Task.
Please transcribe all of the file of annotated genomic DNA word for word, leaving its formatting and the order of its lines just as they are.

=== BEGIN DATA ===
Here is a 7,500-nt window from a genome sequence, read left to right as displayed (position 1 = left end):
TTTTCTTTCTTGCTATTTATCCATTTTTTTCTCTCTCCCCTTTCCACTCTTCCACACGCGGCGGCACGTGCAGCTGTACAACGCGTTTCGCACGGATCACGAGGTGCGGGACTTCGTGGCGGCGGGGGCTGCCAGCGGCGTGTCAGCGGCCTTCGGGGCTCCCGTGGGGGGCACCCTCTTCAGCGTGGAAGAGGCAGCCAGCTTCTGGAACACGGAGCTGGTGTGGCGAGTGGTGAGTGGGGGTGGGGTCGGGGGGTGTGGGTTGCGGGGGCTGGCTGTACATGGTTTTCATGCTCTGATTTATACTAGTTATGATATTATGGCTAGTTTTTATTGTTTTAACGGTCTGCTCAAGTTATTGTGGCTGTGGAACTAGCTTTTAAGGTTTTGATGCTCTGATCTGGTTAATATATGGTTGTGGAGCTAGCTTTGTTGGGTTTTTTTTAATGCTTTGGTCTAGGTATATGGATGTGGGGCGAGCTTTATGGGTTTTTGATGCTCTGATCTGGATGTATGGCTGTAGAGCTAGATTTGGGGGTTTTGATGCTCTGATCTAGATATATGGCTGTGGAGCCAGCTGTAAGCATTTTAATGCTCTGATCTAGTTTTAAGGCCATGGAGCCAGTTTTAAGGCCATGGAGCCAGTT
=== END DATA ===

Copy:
Here is a 7,500-nt window from a genome sequence, read left to right as displayed (position 1 = left end):
TTTTCTTTCTTGCTATTTATCCATTTTTTTCTCTCTCCCCTTTCCACTCTTCCACACGCGGCGGCACGTGCAGCTGTACAACGCGTTTCGCACGGATCACGAGGTGCGGGACTTCGTGGCGGCGGGGGCTGCCAGCGGCGTGTCAGCGGCCTTCGGGGCTCCCGTGGGGGGCACCCTCTTCAGCGTGGAAGAGGCAGCCAGCTTCTGGAACACGGAGCTGGTGTGGCGAGTGGTGAGTGGGGGTGGGGTCGGGGGGTGTGGGTTGCGGGGGCTGGCTGTACATGGTTTTCATGCTCTGATTTATACTAGTTATGATATTATGGCTAGTTTTTATTGTTTTAACGGTCTGCTCAAGTTATTGTGGCTGTGGAACTAGCTTTTAAGGTTTTGATGCTCTGATCTGGTTAATATATGGTTGTGGAGCTAGCTTTGTTGGGTTTTTTTTAATGCTTTGGTCTAGGTATATGGATGTGGGGCGAGCTTTATGGGTTTTTGATGCTCTGATCTGGATGTATGGCTGTAGAGCTAGATTTGGGGGTTTTGATGCTCTGATCTAGATATATGGCTGTGGAGCCAGCTGTAAGCATTTTAATGCTCTGATCTAGTTTTAAGGCCATGGAGCCAGTTTTAAGGCCATGGAGCCAGTT